Tuesday, January 27, 2015
Great Divide Barrel Aged Yeti (2011 Vintage)
Style: Russian Imperial Stout
- Beer Advocate: 4.28/5
- RateBeer: 4.02/5
If you tuned in last time, you saw my review of Great Divide Yeti and how it is a superb example of what a standard Imperial Stout should be. What can make it better? Barrel aging it! In this case, we have the standard Yeti aged for nine months in Stranahan's Colorado Whiskey barrels.
I got the classic Shane Diesel pour with a pitch black body and managed two fingers of dark brown head.
The first thing I pick up on the aroma is a blast of roastiness. The whiskey is there, but it has mellowed out nicely over the years. A nice pop of coffee and chocolate with oak and a splash of vanilla deep in the back with some toasted coconut. I'm also getting either black licorice or some dark fruits too. It has a lot of flavors and they all work nicely.
My exact reaction on my initial sip was: "Woah, Holy Fu**in whiskey!". Yeah, while subtle on the nose, those nine months in whiskey barrels shine through loud and clear on the taste (even after almost four years). It's not a burning taste, but rather incredibly sweet, almost as sweet as rum. As it warms up, some nice oak and roasted coffee come out. Aside from the overpowering whiskey component, this beer is basically liquid black licorice. It's so powerful that I fear my potassium levels will drop at any moment and I will develop minor heart arrhythmias. All kidding aside, the licorice is balanced out by the barrel and the roastiness. Not as much chocolate or vanilla as I would have hoped, but the finish has a nice cherry kick. It actually carries an unexpected tartness that helps move the whiskey and licorice along.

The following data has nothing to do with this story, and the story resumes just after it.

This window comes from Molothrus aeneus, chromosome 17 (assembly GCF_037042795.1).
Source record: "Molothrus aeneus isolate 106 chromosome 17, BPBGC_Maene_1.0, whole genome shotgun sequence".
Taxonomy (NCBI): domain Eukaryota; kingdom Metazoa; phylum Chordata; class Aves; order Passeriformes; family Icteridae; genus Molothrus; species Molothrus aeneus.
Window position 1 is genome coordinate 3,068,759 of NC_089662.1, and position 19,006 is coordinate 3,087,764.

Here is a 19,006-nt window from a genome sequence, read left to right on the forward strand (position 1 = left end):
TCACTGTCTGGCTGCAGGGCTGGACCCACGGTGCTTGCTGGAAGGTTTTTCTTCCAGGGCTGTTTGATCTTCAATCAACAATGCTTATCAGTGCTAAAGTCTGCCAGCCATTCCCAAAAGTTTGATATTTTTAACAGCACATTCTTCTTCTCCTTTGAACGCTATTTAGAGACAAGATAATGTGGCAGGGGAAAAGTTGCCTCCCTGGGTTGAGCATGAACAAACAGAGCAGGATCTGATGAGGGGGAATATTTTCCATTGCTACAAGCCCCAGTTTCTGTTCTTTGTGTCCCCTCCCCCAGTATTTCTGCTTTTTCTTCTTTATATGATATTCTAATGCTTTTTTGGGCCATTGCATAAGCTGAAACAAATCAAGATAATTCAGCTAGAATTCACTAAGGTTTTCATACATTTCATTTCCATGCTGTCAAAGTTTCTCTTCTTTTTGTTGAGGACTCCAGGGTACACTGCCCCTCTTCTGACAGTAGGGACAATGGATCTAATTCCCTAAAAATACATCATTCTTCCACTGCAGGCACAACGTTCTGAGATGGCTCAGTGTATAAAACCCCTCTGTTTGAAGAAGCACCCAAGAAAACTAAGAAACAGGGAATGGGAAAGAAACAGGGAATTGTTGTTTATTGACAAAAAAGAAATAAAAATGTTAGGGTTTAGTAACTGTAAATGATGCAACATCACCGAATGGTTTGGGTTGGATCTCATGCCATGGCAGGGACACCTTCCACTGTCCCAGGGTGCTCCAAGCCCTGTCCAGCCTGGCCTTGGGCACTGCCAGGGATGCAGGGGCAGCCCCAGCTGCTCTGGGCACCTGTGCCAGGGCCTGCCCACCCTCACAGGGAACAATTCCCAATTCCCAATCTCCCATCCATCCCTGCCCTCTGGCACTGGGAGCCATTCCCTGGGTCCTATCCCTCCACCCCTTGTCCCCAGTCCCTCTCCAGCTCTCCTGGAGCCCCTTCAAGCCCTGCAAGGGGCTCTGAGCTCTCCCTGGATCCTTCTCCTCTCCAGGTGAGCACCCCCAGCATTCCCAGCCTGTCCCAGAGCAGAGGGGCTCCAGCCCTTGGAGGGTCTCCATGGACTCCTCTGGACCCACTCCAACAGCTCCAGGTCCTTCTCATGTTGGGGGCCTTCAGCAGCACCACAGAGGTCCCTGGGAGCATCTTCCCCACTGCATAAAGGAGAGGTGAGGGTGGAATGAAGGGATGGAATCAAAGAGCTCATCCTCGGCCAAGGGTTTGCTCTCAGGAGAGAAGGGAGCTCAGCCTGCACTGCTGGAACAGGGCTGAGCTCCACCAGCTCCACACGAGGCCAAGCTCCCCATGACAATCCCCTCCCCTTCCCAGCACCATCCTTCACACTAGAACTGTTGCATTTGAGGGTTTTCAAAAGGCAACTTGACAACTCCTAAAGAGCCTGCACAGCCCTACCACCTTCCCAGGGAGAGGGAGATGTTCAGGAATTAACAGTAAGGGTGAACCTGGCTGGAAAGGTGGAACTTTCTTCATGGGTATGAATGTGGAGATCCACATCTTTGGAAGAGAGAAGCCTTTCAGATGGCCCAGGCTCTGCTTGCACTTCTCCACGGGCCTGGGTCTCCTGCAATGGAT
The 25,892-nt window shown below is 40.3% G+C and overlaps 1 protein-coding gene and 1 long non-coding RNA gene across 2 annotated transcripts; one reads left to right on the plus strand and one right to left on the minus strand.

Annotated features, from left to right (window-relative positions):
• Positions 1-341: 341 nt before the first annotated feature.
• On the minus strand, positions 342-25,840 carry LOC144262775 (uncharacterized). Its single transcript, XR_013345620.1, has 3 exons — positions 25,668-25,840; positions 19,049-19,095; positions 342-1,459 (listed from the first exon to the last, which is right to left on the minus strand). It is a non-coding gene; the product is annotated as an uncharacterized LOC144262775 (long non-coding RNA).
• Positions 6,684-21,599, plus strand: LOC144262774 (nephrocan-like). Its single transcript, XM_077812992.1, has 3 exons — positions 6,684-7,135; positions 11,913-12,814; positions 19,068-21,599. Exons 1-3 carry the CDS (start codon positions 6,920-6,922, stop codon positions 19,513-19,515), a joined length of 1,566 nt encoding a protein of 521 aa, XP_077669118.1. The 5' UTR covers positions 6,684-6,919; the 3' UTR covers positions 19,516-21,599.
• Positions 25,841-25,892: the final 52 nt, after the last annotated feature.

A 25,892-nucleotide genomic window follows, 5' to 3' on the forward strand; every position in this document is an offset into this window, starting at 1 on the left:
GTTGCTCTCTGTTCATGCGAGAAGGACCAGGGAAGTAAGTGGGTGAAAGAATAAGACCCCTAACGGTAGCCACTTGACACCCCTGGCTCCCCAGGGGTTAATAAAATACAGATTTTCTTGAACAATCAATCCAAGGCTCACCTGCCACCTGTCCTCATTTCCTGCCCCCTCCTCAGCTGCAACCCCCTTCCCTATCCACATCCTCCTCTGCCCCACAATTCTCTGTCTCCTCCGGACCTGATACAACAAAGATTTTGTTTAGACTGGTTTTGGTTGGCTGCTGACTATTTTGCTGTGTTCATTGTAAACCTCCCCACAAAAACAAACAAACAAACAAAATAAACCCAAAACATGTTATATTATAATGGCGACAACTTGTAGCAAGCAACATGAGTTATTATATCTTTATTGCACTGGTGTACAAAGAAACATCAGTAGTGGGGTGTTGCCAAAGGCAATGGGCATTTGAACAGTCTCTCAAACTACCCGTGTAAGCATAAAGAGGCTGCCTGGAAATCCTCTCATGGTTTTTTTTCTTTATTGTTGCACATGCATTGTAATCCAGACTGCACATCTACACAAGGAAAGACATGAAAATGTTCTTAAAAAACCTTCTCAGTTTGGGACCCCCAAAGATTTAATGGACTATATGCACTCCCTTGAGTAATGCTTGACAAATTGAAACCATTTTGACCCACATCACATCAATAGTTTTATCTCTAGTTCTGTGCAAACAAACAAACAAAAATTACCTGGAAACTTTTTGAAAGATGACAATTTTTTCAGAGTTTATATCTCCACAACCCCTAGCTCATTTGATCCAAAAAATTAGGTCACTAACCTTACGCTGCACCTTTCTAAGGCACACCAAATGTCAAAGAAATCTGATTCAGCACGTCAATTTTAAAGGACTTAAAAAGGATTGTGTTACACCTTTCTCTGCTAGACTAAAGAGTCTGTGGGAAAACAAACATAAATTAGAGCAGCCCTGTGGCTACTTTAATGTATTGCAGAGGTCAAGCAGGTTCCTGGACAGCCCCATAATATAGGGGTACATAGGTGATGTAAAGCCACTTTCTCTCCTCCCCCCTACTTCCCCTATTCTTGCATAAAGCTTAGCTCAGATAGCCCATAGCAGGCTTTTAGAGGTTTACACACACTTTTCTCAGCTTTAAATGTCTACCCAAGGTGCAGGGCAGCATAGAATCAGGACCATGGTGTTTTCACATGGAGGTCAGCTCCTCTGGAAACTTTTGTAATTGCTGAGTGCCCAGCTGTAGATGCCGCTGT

Compared to the standard Yeti, this doesn't have the same viscous, motor oil-like mouth feel. Granted, it's still relatively thick and coating, but not nearly as good as the original. As I hold the beer in my mouth for a few seconds, the sensation of carbonation bubbles pleasantly dance on my tongue. It drinks like a 10.70% stout should, but it's not too difficult to put down and while there's a miniscule warming in my throat and chest, there's no actual alcohol presence.
If you want your Yeti Imperial Stout soaked head-to-toe in whiskey, then you obviously should check this beer out. That being said, BA Yeti is too overpowering with its whiskey which can be off-putting. I let the beer sit for a while, but was only able to pick out subtle chocolate, coffee, and oak. Other than that, the black licorice took over and never relinquished control for the remainder of the experience. It seems like an acquired taste, but if the licorice-whiskey bomb sound like your cup of tea, then you should go with BA Yeti. As for me, I will take the original any day of the week.